In the comics world

Today’s Zippy, on life inside the comics:


Two things here: the movie The Day the Clown Cried and the comic strips of Nick Dallis.

The Jerry Lewis movie. From Wikipedia:

The Day the Clown Cried is an unreleased 1972 film directed by and starring Jerry Lewis. It is based on a script of the same name by Joan O’Brien, who had co-written the original script with Charles Denton ten years previously. The film was met with controversy regarding its premise and content, which features a circus clown who is imprisoned in a Nazi concentration camp. The Day the Clown Cried has become somewhat infamous among film historians and movie buffs as a film that has never officially been released.

A tragic film set in the Holocaust — not a natural choice for Jerry Lewis, famous for his slapstick comedy. A poster suggests just how grotesque the movie must be:


It’s not impossible to make a comedy film set in Holocaust times. The Lubitsch film To Be or Not to Be has been made twice, successfully:

To Be or Not to Be is a 1942 American comedy directed by Ernst Lubitsch, about a troupe of actors in Nazi-occupied Warsaw who use their abilities at disguise and acting to fool the occupying troops. It was adapted by Lubitsch (uncredited) and Edwin Justus Mayer from the story by Melchior Lengyel. The film stars Carole Lombard, Jack Benny, Robert Stack, Felix Bressart, Lionel Atwill, Stanley Ridges and Sig Ruman. (link)

To Be or Not to Be is a 1983 American comedy-drama film directed by Alan Johnson and produced by Mel Brooks. The screenplay was written by Ronny Graham and Thomas Meehan, based on the original story by Melchior Lengyel, Ernst Lubitsch and Edwin Justus Mayer. A remake of the 1942 film of the same name, the film starred Mel Brooks alongside his wife Anne Bancroft; Tim Matheson, Charles Durning, Christopher Lloyd, and Jose Ferrer also had starring roles. (link)

But The Day the Clown Cried is a tragedy. With a clown and doomed Jewish children. Ouch.

Nick Dallis comic strips. On Dallis, from Wikipedia:

Nicholas Peter Dallis (December 15, 1911 – July 6, 1991), known as Nick Dallis, was an American psychiatrist turned comic strip writer, creator of the soap opera-style strips Rex Morgan, M.D., Judge Parker and Apartment 3-G. Separating his comics career from his medical practice, he wrote under pseudonyms, Dal Curtis for Rex Morgan, M.D. and Paul Nichols for Judge Parker.

… He decided to specialize in psychiatry, and after World War II, started a practice in Toledo, Ohio. Allen Saunders was chair at the time of the local mental hygiene center that invited him there, and in his autobiography, he recalled that Dallis approached him, as a well-known comics writer (Steve Roper and Mike Nomad, Mary Worth), about “his desire to write a comic strip, one tracing the history of medicine. I told him that, commendable as his idea was, such a feature would not succeed. Readers want entertainment, not enlightenment. But a story about a handsome young doctor’s involvement with his patients might be a winner.”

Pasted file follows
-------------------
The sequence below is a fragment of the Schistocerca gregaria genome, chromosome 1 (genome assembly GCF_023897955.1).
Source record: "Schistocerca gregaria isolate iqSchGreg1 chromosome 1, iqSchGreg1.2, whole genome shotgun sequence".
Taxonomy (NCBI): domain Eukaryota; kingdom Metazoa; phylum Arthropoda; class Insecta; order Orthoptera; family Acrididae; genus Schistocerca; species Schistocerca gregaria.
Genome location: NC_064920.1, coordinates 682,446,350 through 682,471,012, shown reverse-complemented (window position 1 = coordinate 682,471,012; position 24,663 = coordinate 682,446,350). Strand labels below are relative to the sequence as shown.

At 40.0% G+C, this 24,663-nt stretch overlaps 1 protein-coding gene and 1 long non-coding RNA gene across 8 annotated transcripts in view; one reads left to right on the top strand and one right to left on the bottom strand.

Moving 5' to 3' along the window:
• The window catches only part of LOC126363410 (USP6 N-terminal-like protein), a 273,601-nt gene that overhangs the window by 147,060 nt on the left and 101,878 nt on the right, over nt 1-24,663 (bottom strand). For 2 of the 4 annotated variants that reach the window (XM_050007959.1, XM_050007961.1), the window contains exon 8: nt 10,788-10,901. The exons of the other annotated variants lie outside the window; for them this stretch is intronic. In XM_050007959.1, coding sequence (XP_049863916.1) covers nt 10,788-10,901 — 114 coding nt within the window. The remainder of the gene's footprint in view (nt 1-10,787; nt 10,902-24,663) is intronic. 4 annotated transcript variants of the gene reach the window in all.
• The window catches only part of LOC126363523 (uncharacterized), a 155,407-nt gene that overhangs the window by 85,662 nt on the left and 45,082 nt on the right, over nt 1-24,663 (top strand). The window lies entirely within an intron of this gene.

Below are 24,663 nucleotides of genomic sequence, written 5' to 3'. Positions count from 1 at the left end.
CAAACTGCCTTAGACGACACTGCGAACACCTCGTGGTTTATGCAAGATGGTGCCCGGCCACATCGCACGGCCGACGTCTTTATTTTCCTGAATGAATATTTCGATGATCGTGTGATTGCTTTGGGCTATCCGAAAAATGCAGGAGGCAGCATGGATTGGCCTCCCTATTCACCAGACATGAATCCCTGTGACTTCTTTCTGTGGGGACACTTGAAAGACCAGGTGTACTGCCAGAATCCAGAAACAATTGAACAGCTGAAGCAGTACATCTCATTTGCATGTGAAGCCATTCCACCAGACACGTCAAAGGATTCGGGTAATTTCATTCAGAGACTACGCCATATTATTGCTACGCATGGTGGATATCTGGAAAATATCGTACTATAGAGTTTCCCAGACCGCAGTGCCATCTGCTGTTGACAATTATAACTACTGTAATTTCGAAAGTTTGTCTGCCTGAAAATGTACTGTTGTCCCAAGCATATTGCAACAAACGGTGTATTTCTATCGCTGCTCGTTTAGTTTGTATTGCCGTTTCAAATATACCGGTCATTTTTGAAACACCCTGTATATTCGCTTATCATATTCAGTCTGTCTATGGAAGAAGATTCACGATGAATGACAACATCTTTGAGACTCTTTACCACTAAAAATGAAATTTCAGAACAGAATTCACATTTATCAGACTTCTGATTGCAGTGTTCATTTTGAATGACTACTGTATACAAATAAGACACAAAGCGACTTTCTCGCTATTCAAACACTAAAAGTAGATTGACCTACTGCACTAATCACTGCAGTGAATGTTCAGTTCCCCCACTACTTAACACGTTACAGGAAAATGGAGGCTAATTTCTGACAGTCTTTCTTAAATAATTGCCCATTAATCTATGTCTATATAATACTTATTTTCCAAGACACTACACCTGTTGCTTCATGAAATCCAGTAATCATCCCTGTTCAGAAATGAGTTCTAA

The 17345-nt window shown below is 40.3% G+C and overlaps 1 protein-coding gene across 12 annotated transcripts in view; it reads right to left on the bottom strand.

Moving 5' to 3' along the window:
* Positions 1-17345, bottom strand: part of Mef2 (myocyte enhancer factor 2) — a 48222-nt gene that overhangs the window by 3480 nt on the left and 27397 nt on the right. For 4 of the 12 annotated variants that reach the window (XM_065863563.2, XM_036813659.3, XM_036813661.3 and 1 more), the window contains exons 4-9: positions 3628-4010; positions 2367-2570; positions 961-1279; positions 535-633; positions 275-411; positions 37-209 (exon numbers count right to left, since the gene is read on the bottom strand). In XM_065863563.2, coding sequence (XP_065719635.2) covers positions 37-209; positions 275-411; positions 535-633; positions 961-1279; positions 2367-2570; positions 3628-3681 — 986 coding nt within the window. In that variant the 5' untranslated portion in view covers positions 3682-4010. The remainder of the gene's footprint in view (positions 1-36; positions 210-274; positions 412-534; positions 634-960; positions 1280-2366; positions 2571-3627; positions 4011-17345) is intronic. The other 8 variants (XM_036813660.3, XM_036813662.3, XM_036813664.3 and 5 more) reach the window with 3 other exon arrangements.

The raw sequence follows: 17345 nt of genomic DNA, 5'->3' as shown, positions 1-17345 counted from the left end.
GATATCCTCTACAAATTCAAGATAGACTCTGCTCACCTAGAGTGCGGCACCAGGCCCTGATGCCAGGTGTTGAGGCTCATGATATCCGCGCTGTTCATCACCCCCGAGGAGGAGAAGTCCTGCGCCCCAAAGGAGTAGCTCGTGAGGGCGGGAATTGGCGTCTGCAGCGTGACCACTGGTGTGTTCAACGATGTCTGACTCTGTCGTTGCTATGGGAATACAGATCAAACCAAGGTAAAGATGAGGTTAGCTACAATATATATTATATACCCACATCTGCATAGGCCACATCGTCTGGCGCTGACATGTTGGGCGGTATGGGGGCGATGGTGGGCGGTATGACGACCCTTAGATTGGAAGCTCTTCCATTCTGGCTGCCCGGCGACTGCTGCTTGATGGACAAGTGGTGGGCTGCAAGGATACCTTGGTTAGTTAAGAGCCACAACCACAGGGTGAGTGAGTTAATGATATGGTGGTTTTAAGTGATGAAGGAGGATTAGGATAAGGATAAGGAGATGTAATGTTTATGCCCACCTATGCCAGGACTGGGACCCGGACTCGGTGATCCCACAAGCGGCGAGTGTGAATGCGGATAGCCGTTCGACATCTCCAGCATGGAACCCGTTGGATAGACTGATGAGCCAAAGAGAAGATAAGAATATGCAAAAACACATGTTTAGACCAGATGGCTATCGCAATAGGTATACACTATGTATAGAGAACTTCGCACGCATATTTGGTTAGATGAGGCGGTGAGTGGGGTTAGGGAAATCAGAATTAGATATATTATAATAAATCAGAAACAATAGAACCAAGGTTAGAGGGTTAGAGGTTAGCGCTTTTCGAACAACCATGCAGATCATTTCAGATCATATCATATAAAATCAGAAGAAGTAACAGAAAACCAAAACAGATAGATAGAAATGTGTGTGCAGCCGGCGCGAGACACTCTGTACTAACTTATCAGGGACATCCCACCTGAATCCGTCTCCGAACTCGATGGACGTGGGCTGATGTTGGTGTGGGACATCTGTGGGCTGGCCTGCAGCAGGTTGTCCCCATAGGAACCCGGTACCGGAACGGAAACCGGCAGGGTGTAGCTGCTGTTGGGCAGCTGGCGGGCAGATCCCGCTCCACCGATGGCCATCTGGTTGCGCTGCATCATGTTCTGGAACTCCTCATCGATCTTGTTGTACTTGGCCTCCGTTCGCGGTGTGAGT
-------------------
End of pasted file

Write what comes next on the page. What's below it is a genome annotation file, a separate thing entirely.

(On Mary Worth, see this posting.)

The strips:

Rex Morgan, M.D. is an American soap-opera comic strip, created in 1948 by psychiatrist Dr. Nicholas P. Dallis under the pseudonym Dal Curtis. … The strip’s look and content was influenced by the work of Allen Saunders and Ken Ernst on Mary Worth. In 2008, Rex Morgan, M.D. celebrated its 60th year in print. (link)

Judge Parker [note the title of #1] is a soap opera-style comic strip created by Nicholas P. Dallis that first appeared on November 24, 1952. The strip’s look and content were influenced by the work of Allen Saunders and Ken Ernst on Mary Worth. … Dr. Dallis, a psychiatrist who also created the comic strips Rex Morgan, M.D. and Apartment 3-G, used the pen name “Paul Nichols” when writing the strip. (link)

Apartment 3-G is an American newspaper soap opera comic strip about a trio of career women who share the eponymous Apartment 3-G in Manhattan. Created by Nicholas P. Dallis with art by Alex Kotzky, the strip began May 8, 1961 … The appearances of the three main characters are loosely based on real actors. Tommie is based on Lucille Ball, Margo on Joan Collins and Lu Ann on Tuesday Weld. (link)

A sample Rex Morgan strip, from 6/19/64:


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